“We actually walk the building,” says Daniel Baigelman, AIA, of Full Circle Architects, LLC in Northbrook. “We go through every stairwell, every corridor, go in every mechanical space. Before we develop their costs, we do a thorough evaluation and inspection—called an ‘existing conditions evaluation’—this way we can really put a good useful life on some of these main components before we do the so-called reserve study.”
In order to estimate the cost and timeline factors for the study, the expert looks at the typical standards for the expected life of an element—pavement, for example, may typically last 20 years. The engineer will then assess the current condition of that pavement against how many years are expected from it. The studies are updated on a regular basis. “In a new association or community, you can do updates every three to five years,” says one engineer. “As the community ages, you need to update them more frequently to ensure accuracy in pricing and to know that you’ll have the money there when you need it.”
In order to best accommodate the individual needs of each building evaluated, the firm conducting the reserve study “will try to phase the projects over a couple of years,” the engineer continues. Still, though, some buildings may find themselves underfunded, which means they may need to turn to an assessment—never a popular action—or alternative methods of financing, such as a bank loan.
Paying for it Wisely
Planning is everything when it comes to the successful maintenance and upkeep of a condo or co-op building. The number one mistake people make in these situations “is that they don’t do reserve studies,” says Frumkin. “Even if you don’t set aside the money, you’ll still need to replace the element. It’s not going to wait for you to get the money.”
Reserve studies also benefit from planning for those parts of a repair project that are unforeseen, says Jeffrey P. Roude, a partner with the East Coast-based accounting firm of SaxBST. Problems can arise “when you don’t put in contingency for a project,” he says. “There’s always some unforeseen additional repair.” He gives the example of a boiler replacement that also then requires some new piping. It is beneficial to add 15 to 20 percent to these budgets just to cover those unexpected costs.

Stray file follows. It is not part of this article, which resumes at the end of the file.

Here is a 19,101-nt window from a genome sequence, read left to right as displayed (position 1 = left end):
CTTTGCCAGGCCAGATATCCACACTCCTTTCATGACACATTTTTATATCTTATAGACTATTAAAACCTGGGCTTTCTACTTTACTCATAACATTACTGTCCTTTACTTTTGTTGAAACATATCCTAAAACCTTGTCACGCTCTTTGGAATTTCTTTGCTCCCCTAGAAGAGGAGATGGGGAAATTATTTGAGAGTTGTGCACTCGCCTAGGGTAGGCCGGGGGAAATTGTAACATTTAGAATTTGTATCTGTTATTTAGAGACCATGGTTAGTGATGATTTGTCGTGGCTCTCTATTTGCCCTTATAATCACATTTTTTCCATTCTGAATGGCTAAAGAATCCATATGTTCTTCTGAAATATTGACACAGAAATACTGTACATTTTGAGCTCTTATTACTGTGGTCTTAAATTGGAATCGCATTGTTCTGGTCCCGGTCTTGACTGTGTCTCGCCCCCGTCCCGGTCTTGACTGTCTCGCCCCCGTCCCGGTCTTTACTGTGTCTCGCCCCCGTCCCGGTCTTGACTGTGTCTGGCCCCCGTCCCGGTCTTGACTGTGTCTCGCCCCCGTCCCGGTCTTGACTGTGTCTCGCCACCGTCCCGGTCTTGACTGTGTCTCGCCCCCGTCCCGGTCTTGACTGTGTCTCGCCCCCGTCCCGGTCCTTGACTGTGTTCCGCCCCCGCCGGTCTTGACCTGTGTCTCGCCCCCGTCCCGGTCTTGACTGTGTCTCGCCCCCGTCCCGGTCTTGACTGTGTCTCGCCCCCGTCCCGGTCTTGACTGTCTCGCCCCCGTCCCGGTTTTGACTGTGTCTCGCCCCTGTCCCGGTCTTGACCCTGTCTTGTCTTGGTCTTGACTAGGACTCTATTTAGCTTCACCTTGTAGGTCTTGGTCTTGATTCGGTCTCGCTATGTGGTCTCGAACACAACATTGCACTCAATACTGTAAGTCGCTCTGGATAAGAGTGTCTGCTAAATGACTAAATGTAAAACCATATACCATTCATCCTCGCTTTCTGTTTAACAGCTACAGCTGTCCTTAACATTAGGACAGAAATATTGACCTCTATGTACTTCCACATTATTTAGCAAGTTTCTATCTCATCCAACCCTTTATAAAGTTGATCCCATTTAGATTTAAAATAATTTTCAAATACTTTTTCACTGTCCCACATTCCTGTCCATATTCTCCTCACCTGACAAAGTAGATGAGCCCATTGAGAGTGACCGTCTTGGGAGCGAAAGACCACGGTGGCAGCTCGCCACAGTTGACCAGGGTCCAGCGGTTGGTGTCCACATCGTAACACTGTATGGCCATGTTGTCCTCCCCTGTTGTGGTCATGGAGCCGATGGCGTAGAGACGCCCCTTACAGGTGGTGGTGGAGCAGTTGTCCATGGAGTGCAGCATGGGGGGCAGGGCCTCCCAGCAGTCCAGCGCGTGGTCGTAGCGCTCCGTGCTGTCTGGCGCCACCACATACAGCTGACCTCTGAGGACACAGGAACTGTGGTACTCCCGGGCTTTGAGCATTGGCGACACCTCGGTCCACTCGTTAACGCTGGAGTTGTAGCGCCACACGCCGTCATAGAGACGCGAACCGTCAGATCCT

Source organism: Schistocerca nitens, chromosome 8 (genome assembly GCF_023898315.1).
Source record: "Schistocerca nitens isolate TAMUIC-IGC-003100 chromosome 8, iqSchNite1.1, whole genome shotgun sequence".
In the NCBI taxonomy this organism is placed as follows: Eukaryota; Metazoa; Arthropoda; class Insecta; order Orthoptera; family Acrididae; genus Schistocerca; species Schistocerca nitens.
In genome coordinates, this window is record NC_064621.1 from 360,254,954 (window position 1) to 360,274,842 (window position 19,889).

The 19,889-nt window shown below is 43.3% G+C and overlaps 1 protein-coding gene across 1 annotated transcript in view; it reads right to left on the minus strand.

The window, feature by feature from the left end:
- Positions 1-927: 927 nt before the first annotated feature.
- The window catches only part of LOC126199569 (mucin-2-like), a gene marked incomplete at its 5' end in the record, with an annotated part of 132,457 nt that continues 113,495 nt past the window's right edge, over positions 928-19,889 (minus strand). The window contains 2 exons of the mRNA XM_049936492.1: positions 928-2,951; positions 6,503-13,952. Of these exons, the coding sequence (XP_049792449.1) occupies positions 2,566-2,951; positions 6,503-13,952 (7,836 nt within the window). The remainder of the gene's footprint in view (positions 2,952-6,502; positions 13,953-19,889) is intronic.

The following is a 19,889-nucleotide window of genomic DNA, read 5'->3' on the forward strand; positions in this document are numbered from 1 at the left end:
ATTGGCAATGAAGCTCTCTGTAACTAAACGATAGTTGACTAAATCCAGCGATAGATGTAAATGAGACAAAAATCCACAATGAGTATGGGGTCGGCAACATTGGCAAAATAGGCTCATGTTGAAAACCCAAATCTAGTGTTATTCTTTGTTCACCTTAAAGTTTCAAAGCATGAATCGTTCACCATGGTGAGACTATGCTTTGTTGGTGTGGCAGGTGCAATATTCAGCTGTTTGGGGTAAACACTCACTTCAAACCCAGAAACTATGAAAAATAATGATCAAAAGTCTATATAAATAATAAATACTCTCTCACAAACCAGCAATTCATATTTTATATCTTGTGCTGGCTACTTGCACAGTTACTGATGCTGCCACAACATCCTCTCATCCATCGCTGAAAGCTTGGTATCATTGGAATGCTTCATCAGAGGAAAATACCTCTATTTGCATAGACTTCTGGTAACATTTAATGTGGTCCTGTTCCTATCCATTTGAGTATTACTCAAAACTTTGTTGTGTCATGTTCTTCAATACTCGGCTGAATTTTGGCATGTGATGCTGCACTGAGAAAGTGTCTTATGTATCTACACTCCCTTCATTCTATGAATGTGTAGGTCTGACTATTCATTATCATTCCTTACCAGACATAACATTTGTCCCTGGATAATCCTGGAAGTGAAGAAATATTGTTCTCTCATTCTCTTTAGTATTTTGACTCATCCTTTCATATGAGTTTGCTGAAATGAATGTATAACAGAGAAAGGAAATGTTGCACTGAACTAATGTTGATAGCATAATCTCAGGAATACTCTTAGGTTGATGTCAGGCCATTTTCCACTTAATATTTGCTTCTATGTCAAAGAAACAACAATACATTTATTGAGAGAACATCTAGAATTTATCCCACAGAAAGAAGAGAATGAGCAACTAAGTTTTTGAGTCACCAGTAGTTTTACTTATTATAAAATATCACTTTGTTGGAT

For those buildings that either were not putting money away or that ran into unexpected circumstances that set them back in their saving, there are options for rebounding and still ensuring that repairs are made. That said, some may be more palatable than others to residents.
If the money is not there to do the renovations, there are basically three choices. “Borrow the money, delay repairs, which is not a good idea, or assess the shareholders,” says Roude.
Assessments are never a popular idea, which means borrowing quickly jumps to the top of the options list. “A lot of co-ops have refinanced mortgages and taken out extra money in anticipation of work that will need to be done so they have that reserve,” Roude says. Some buildings had high-rate mortgages so when they refinanced, they kept their payments the same but took out extra cash. “The cash flow stays the same, but now they have a reserve,” says Roude.
Other co-ops and condos may turn to lines of credit to supplement their reserves. Roude cites a building in Queens, New York that refinanced two years ago and took out money for repairs as well as a line of credit. After doing their reserve study, they realized they still did not have enough, so they doubled the line of credit and issued an assessment. Because they borrowed for the roof work that needed to be done, though, they were able to assess the shareholders over three years and not bombard them with one overwhelming amount. “It will cost us some interest over the years” but it solved the problem, Roude says. And for the residents and the assessment, “at least it’s not hitting them all at once. They can ease into it over three years and adjust their cash flow. In the meantime, the building gets to do the work now.”
Making sure there will be enough money on hand when the rainy day comes is of paramount importance for boards, managers and residents.
For boards who find themselves behind in their savings efforts, it is never too late to start. “It’s different for every association, but there are different ways to get to where you need to be,” says Frumkin. “If you’re underfunded, you can change how much you’re putting aside.” And boards and managers also can enlist the talents of industry experts who have experience in reserve studies and solid, prudent planning. “There are ways to get there if you work with someone who understands the different types of plans,” says Frumkin.
As difficult as it may be to set aside extra funds or as intimidating as it may be to inform a building’s residents that cash must be raised and saved, these alternatives still come out way ahead of finding out too late that there is no cash, no resources and few options for replacing a leaky roof during a rainy spring or a broken-down boiler in the dead of winter. As with everything in life, thinking ahead can help alleviate stress and put management in the driver’s seat for a safe, well-funded and well-planned future—an approach every resident and shareholder certainly can endorse.
Liz Lent is a freelance writer and a regular contributor to The Chicagoland Cooperator. Associate Editor Hannah Fons contributed to this article.